at Christmas those peaks are time-critical. You must have capacity to cope with the spikes—it is not acceptable to spread them out by running backlogs in the week before Christmas. (For advice on managing peaks in the contact centre, see “Top ten tips for managing peaks” in issue 191.)
d. Make sure you have a communications structure in place, which means your contact
centre manager, warehouse manager and merchandisers are all talking to each other on a regular basis during the peak periods so that any issues with backlogs, stock availability or product problems can be highlighted and dealt with in a coordinated manner.
e. Is your staff recruitment and training programme in place for the peak season? Do
you have all the training documentation and trainers in place?
f. What happens if things go wrong? The last two years we’ve seen lots of
weather-related problems that caused real damage to consumer confidence. Whilst it’s impossible to entirely plan for such disruption you should have a what-if strategy that, at a minimum, covers how you will communicate with your customers should problems occur. Examples of good things to consider would be technologies to allow contact centre staff to work from home in an emergency or using overflow call centres in other areas of the country in order to spread the risk.
g. Talk to your carriers about their contingency plans in case of bad weather or
other disruption. What help could they give you by making it easier to access tracking information so that you can keep on top of what’s going on?
h. Finally, don’t forget that when problems do occur the work usually
escalates out of all proportion, and dealing with that will stretch your resources beyond anything you’ve planned. So, try to avoid it happening but, if it does, make sure that it’s all hands to the pumps in making sure that the customer experience is as good as possible.
Have a great season!
Will Lewis is an associate at Sterling Marketing and also works as an independent consultant to niche multichannel retailers; helping them to improve the planning, organisation and infrastructure of their businesses.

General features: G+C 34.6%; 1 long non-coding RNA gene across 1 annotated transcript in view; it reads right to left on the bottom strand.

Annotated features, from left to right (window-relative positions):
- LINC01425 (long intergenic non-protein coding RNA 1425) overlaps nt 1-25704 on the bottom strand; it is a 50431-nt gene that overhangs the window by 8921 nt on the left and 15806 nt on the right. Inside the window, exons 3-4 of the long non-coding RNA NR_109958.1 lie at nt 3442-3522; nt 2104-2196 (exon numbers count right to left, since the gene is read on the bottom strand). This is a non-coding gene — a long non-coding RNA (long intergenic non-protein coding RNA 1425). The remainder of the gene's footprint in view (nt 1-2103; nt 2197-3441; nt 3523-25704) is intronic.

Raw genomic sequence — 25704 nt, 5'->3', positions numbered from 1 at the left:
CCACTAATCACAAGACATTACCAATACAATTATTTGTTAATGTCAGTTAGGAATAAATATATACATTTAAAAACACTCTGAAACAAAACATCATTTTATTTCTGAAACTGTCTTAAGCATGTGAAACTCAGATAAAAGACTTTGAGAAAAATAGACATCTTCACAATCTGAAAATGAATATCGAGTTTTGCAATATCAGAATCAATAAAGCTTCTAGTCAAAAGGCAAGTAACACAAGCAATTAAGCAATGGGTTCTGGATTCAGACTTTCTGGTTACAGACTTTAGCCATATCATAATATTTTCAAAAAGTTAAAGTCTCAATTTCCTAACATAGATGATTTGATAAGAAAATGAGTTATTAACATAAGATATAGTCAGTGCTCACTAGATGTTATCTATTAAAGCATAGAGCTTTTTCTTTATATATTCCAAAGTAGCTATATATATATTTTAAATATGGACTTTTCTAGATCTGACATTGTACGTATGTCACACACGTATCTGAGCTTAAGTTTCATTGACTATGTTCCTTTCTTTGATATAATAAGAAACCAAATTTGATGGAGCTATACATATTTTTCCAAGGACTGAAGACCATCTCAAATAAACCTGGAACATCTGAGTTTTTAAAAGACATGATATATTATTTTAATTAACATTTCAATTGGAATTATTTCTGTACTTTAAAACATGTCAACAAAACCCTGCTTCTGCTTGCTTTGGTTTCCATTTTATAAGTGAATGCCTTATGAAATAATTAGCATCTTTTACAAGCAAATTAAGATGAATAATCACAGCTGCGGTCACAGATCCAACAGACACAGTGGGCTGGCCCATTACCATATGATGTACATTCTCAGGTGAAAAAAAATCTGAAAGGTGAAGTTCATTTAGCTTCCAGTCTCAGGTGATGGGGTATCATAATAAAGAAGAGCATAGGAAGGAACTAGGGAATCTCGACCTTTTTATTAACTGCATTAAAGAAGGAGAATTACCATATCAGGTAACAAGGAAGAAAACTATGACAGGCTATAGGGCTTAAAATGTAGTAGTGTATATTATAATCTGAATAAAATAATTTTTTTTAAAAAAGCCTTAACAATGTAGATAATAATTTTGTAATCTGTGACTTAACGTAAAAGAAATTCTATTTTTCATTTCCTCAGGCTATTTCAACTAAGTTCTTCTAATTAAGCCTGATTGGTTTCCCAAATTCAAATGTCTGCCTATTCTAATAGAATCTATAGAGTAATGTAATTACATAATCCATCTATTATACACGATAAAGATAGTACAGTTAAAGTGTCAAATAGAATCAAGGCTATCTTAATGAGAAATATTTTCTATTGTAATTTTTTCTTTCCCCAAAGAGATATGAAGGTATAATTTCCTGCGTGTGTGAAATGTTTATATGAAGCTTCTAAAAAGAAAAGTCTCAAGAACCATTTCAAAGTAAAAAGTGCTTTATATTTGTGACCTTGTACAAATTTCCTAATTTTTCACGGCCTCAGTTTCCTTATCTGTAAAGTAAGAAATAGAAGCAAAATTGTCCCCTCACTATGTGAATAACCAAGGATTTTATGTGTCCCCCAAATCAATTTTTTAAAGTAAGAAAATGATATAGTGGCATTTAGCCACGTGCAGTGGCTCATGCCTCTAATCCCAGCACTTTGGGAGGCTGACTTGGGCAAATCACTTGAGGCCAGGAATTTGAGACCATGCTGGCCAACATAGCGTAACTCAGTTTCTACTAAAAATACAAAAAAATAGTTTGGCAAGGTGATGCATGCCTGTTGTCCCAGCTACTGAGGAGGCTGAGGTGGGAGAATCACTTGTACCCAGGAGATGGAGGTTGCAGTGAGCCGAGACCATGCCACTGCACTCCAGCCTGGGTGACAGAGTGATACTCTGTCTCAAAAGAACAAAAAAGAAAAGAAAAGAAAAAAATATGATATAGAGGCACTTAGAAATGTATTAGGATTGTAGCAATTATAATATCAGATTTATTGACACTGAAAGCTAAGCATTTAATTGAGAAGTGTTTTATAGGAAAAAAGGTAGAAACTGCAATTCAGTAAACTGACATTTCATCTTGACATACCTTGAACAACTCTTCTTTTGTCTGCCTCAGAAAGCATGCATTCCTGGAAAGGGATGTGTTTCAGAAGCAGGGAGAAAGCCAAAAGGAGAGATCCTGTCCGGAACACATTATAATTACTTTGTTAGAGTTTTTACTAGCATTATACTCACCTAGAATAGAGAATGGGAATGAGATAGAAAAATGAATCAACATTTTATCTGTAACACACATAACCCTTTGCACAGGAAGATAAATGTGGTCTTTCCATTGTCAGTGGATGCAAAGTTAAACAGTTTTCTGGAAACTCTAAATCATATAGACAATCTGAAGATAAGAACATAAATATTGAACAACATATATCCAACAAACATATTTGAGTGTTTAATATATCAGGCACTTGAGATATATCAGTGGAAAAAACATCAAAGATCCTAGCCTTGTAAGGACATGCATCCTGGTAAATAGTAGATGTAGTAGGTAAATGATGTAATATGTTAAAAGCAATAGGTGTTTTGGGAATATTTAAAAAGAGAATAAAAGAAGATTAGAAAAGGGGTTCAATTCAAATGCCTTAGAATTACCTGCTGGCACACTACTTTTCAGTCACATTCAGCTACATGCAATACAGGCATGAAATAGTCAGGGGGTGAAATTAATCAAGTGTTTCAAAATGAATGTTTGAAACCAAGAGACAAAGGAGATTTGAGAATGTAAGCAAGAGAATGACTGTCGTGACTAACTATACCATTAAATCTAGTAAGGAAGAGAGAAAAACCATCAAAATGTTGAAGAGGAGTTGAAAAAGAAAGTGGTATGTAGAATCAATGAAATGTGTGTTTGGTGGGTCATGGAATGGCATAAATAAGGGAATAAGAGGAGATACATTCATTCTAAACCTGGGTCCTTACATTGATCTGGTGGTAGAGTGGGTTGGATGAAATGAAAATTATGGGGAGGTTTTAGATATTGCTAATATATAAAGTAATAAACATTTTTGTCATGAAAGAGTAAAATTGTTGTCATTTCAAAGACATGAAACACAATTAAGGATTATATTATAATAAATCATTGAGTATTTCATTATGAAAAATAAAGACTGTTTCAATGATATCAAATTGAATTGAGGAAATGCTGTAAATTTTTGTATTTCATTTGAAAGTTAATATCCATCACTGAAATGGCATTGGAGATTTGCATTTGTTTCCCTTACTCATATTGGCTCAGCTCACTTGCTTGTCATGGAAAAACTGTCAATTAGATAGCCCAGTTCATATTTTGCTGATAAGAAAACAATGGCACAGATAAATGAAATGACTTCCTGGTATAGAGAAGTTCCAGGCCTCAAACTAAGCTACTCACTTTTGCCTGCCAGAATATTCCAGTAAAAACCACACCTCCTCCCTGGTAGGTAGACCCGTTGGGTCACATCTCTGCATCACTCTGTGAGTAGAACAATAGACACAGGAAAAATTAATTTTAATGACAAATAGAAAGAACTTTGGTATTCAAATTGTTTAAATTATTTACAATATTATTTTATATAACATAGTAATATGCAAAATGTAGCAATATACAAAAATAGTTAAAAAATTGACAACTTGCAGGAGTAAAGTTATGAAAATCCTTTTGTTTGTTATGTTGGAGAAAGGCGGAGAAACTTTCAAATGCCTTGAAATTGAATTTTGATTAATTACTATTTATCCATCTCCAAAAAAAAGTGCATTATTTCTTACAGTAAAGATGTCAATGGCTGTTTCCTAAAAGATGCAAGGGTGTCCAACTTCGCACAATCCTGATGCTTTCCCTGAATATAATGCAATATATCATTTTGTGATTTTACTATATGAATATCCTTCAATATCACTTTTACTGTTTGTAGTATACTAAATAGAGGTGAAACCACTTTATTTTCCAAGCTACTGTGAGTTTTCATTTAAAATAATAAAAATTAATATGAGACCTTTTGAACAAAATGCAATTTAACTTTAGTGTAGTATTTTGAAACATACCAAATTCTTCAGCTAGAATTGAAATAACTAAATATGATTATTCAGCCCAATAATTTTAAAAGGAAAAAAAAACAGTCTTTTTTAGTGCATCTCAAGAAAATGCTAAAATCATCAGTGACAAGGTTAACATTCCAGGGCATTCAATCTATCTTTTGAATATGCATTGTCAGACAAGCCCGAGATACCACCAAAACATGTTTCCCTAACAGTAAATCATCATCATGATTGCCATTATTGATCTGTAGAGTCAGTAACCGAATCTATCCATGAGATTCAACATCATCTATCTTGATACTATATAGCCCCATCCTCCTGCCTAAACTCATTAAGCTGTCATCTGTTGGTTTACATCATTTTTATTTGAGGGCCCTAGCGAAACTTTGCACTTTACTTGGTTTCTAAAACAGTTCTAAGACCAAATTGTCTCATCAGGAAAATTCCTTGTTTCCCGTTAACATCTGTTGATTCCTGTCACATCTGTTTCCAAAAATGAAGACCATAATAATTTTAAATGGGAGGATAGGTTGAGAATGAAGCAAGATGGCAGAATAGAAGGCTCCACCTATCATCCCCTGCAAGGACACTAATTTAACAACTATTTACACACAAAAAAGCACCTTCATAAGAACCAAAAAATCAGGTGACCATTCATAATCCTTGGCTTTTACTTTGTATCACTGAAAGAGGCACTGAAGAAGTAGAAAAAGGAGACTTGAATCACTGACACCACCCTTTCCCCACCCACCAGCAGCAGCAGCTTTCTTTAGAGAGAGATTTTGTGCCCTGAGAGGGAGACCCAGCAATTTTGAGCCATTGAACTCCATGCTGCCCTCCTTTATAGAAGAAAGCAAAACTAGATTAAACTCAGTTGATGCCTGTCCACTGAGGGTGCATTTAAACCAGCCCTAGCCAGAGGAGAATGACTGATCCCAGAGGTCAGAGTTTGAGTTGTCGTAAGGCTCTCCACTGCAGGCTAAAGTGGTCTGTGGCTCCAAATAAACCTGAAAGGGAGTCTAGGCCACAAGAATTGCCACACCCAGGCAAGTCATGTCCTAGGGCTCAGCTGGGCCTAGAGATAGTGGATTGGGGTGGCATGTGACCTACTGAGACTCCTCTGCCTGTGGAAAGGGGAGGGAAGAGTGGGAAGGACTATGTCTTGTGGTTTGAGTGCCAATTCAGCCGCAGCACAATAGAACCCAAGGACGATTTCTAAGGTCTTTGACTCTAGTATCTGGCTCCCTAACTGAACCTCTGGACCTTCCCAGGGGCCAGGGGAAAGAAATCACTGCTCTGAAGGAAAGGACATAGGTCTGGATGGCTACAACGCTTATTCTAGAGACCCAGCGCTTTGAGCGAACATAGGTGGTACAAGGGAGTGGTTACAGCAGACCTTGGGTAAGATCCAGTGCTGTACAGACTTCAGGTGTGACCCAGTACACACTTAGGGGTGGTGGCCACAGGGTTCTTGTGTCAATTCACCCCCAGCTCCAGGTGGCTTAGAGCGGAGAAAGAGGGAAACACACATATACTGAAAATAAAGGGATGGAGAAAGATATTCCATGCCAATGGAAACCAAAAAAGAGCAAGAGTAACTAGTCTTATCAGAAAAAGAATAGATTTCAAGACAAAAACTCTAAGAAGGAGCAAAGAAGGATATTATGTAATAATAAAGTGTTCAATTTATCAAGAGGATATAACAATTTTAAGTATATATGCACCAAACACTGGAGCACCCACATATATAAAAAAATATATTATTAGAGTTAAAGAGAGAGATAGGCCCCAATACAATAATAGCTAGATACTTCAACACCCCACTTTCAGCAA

Christmas shopping is not just a UK thing 1
Ten tips for international success
Revenues from overseas sales can have an enormous positive impact on your business, just look at Asos or The Hut Group as examples. At apparel etailer Asos, international sales rose 142 percent on last year to £140 million, while at multibrand business The Hut Group, 40 percent of sales now come from overseas. It’s little wonder that more and more
retailers are opening up their websites to overseas customers. But before you do the same, Spring Global Mail, a provider of international mail services, has compiled the following top tips to ensure your international operations— especially at Christmas—are the smoothest they can be.
Market research: Conduct proper research before entering new markets. A competitive
price/service ratio is imperative for online success. You can choose to promote only a selection of your range for international customers, so look for products that are unique, exclusive, or hard to find outside of the UK.
2 3 4
Website: Restyle your website for your target country market. Language, currency, product
offering, and look and feel should be just right. Do not rely on your home market formula.
Search engines: Check your SEO activity. Make sure you are top ranked in the search
engines most commonly used in your target countries. It might not be just Google.
Payment: Don’t stick with credit cards or standard UK payment methods, but find a
payment provider that is able to offer the most commonly used payment systems in your chosen country.
Fulfilment: In the early stages of your expansion into international sales outsource
your fulfilment. Achieving economies of scale, scalability and operational excellence are essential elements for a successful online store.
Compliance: Does your business comply with the rules, regulations and tax regime of your
Parcel delivery: Most of the time, a postal solution is the most cost-effective way to send
your products to customers around the world, but sometimes a traceable parcel service is needed. Free delivery to your customers is a way to boost sales, if you can justify the cost.
Customer service: Customers may need information that is not available on your
site. Make sure you have proper communication channels in place for emails and phone calls. Use a third party supplier to arrange this for you in the local language with a local salesforce.
Returns management: Make it easy for overseas customers to return their items. Do
not make a complicated returns process a barrier to purchase.
Environmental regulations: EU regulations regarding electrical goods (WEEE) mean that branded companies and resellers must take back end-of-life electrical goods. Consumers could be allowed to return these goods at any point of sale, including online stores.
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